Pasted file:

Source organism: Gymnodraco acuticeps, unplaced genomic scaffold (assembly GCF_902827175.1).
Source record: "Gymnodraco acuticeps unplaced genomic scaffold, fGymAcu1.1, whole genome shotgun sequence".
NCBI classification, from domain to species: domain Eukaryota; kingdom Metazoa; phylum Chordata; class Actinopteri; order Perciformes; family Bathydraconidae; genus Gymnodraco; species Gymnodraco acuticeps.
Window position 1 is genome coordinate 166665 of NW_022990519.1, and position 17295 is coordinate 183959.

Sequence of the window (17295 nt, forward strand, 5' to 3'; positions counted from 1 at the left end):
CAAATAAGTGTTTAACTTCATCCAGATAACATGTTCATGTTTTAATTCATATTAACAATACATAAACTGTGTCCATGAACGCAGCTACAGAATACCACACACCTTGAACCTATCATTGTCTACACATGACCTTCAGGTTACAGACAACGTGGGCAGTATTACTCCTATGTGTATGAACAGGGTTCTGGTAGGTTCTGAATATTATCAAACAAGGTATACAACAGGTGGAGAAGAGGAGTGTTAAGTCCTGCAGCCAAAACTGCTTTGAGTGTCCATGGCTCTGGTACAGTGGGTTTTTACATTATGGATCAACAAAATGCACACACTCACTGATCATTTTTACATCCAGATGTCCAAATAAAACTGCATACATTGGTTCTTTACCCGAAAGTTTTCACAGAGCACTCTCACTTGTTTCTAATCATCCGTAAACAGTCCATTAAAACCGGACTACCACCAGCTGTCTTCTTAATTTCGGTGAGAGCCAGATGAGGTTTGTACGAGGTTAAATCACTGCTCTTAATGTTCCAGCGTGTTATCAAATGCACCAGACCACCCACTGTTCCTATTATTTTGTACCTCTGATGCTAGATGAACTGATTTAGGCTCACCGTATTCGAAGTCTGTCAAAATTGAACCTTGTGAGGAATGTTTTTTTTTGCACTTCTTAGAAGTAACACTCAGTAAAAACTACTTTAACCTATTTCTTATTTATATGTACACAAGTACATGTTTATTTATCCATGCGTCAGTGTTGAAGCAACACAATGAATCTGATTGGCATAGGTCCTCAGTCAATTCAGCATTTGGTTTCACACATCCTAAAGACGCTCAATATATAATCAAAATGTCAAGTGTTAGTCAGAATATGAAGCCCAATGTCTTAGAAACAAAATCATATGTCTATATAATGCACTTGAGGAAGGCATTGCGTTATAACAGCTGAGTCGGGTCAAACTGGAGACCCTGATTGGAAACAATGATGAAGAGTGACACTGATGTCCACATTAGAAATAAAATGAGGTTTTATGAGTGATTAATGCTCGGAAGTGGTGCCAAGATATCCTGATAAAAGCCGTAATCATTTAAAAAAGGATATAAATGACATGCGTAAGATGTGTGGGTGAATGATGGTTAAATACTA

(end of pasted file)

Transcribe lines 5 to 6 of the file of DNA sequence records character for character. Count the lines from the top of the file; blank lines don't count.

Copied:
Sequence of the window (17295 nt, forward strand, 5' to 3'; positions counted from 1 at the left end):
CAAATAAGTGTTTAACTTCATCCAGATAACATGTTCATGTTTTAATTCATATTAACAATACATAAACTGTGTCCATGAACGCAGCTACAGAATACCACACACCTTGAACCTATCATTGTCTACACATGACCTTCAGGTTACAGACAACGTGGGCAGTATTACTCCTATGTGTATGAACAGGGTTCTGGTAGGTTCTGAATATTATCAAACAAGGTATACAACAGGTGGAGAAGAGGAGTGTTAAGTCCTGCAGCCAAAACTGCTTTGAGTGTCCATGGCTCTGGTACAGTGGGTTTTTACATTATGGATCAACAAAATGCACACACTCACTGATCATTTTTACATCCAGATGTCCAAATAAAACTGCATACATTGGTTCTTTACCCGAAAGTTTTCACAGAGCACTCTCACTTGTTTCTAATCATCCGTAAACAGTCCATTAAAACCGGACTACCACCAGCTGTCTTCTTAATTTCGGTGAGAGCCAGATGAGGTTTGTACGAGGTTAAATCACTGCTCTTAATGTTCCAGCGTGTTATCAAATGCACCAGACCACCCACTGTTCCTATTATTTTGTACCTCTGATGCTAGATGAACTGATTTAGGCTCACCGTATTCGAAGTCTGTCAAAATTGAACCTTGTGAGGAATGTTTTTTTTTGCACTTCTTAGAAGTAACACTCAGTAAAAACTACTTTAACCTATTTCTTATTTATATGTACACAAGTACATGTTTATTTATCCATGCGTCAGTGTTGAAGCAACACAATGAATCTGATTGGCATAGGTCCTCAGTCAATTCAGCATTTGGTTTCACACATCCTAAAGACGCTCAATATATAATCAAAATGTCAAGTGTTAGTCAGAATATGAAGCCCAATGTCTTAGAAACAAAATCATATGTCTATATAATGCACTTGAGGAAGGCATTGCGTTATAACAGCTGAGTCGGGTCAAACTGGAGACCCTGATTGGAAACAATGATGAAGAGTGACACTGATGTCCACATTAGAAATAAAATGAGGTTTTATGAGTGATTAATGCTCGGAAGTGGTGCCAAGATATCCTGATAAAAGCCGTAATCATTTAAAAAAGGATATAAATGACATGCGTAAGATGTGTGGGTGAATGATGGTTAAATACTA